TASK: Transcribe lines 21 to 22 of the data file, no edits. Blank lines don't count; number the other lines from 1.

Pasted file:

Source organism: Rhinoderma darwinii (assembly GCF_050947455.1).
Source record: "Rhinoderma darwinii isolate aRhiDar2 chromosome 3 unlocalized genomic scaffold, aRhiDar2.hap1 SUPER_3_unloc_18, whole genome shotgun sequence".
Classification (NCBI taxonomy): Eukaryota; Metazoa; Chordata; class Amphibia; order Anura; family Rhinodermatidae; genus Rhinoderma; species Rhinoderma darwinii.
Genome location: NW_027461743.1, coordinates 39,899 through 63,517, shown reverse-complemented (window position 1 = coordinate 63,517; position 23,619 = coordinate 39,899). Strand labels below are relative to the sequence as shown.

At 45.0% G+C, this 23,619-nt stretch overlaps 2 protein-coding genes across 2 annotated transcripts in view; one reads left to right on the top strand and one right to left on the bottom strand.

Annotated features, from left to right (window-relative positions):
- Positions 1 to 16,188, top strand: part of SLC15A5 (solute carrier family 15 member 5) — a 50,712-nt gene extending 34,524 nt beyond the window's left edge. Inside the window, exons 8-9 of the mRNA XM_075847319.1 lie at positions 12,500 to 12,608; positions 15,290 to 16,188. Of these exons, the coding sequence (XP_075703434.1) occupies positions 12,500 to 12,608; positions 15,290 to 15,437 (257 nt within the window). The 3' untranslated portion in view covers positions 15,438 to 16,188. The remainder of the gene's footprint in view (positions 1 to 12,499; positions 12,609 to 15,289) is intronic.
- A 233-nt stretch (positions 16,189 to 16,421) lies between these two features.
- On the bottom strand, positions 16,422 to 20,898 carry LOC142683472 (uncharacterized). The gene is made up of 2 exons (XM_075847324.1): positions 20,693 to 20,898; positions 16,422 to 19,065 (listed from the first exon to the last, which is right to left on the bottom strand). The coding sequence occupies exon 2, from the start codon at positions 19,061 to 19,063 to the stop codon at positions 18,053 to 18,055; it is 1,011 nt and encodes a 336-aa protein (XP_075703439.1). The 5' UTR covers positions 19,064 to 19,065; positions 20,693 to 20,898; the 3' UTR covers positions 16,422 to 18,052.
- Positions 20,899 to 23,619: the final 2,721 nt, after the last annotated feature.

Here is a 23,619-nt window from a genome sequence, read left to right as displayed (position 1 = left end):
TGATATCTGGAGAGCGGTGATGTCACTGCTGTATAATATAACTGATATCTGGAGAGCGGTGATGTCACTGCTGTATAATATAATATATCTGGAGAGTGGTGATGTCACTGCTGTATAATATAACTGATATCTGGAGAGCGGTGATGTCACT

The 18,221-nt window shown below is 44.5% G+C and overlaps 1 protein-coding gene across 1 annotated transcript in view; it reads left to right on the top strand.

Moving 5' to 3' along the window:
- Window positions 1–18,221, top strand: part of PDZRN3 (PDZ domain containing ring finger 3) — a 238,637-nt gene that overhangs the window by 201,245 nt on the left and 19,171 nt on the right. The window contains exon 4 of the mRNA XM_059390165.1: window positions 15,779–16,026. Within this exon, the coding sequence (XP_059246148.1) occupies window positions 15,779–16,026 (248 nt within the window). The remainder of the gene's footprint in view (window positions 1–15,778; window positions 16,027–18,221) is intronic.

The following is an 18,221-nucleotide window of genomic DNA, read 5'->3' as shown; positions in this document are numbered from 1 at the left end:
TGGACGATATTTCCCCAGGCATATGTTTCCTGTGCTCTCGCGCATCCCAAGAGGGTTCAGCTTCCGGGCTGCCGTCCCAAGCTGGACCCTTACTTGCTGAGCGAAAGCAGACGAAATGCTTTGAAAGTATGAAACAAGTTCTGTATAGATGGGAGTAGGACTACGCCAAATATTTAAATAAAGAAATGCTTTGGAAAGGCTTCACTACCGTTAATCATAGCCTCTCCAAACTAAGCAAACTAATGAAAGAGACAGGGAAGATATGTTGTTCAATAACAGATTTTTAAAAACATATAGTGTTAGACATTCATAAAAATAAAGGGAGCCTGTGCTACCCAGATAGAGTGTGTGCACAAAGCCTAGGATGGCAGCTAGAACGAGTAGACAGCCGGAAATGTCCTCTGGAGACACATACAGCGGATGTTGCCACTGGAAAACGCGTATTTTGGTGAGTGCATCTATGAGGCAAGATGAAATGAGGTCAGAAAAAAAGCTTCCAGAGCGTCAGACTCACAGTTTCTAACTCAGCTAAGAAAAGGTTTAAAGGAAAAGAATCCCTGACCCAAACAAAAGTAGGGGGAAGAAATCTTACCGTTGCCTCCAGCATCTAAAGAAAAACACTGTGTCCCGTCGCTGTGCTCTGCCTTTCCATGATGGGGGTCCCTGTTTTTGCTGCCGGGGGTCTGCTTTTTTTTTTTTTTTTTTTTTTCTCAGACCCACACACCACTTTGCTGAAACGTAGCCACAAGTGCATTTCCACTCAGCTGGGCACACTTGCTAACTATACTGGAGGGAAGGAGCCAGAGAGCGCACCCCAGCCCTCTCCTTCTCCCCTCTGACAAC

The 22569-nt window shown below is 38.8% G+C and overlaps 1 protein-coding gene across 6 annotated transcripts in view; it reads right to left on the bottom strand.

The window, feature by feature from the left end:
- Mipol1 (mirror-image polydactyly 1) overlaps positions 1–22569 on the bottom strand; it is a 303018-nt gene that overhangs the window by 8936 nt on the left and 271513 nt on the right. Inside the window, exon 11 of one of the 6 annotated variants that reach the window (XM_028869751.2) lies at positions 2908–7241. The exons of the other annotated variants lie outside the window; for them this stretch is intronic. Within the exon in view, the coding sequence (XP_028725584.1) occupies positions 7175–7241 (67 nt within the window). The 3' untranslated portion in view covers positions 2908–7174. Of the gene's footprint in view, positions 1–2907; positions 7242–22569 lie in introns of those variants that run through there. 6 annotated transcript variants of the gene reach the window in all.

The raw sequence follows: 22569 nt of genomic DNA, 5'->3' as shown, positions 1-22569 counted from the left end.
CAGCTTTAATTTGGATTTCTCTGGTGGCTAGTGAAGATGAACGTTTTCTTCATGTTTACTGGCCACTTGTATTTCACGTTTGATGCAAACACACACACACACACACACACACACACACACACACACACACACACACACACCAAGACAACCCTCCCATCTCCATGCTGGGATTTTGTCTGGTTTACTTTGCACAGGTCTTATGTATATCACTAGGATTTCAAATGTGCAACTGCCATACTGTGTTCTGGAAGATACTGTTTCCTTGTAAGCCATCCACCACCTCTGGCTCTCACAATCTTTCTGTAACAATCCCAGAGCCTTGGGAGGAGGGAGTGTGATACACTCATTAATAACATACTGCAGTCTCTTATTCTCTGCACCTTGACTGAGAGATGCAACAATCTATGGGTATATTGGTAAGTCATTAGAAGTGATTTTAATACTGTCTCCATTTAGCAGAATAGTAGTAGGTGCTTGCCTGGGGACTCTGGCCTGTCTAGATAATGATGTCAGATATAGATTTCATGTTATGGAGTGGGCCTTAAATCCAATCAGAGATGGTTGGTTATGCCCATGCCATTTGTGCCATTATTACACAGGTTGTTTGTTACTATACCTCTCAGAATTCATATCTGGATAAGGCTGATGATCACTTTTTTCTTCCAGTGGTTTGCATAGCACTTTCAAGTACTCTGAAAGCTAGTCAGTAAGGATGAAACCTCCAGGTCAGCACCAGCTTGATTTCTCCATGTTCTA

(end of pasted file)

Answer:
The raw sequence follows: 22569 nt of genomic DNA, 5'->3' as shown, positions 1-22569 counted from the left end.
CAGCTTTAATTTGGATTTCTCTGGTGGCTAGTGAAGATGAACGTTTTCTTCATGTTTACTGGCCACTTGTATTTCACGTTTGATGCAAACACACACACACACACACACACACACACACACACACACACACACACACACACCAAGACAACCCTCCCATCTCCATGCTGGGATTTTGTCTGGTTTACTTTGCACAGGTCTTATGTATATCACTAGGATTTCAAATGTGCAACTGCCATACTGTGTTCTGGAAGATACTGTTTCCTTGTAAGCCATCCACCACCTCTGGCTCTCACAATCTTTCTGTAACAATCCCAGAGCCTTGGGAGGAGGGAGTGTGATACACTCATTAATAACATACTGCAGTCTCTTATTCTCTGCACCTTGACTGAGAGATGCAACAATCTATGGGTATATTGGTAAGTCATTAGAAGTGATTTTAATACTGTCTCCATTTAGCAGAATAGTAGTAGGTGCTTGCCTGGGGACTCTGGCCTGTCTAGATAATGATGTCAGATATAGATTTCATGTTATGGAGTGGGCCTTAAATCCAATCAGAGATGGTTGGTTATGCCCATGCCATTTGTGCCATTATTACACAGGTTGTTTGTTACTATACCTCTCAGAATTCATATCTGGATAAGGCTGATGATCACTTTTTTCTTCCAGTGGTTTGCATAGCACTTTCAAGTACTCTGAAAGCTAGTCAGTAAGGATGAAACCTCCAGGTCAGCACCAGCTTGATTTCTCCATGTTCTA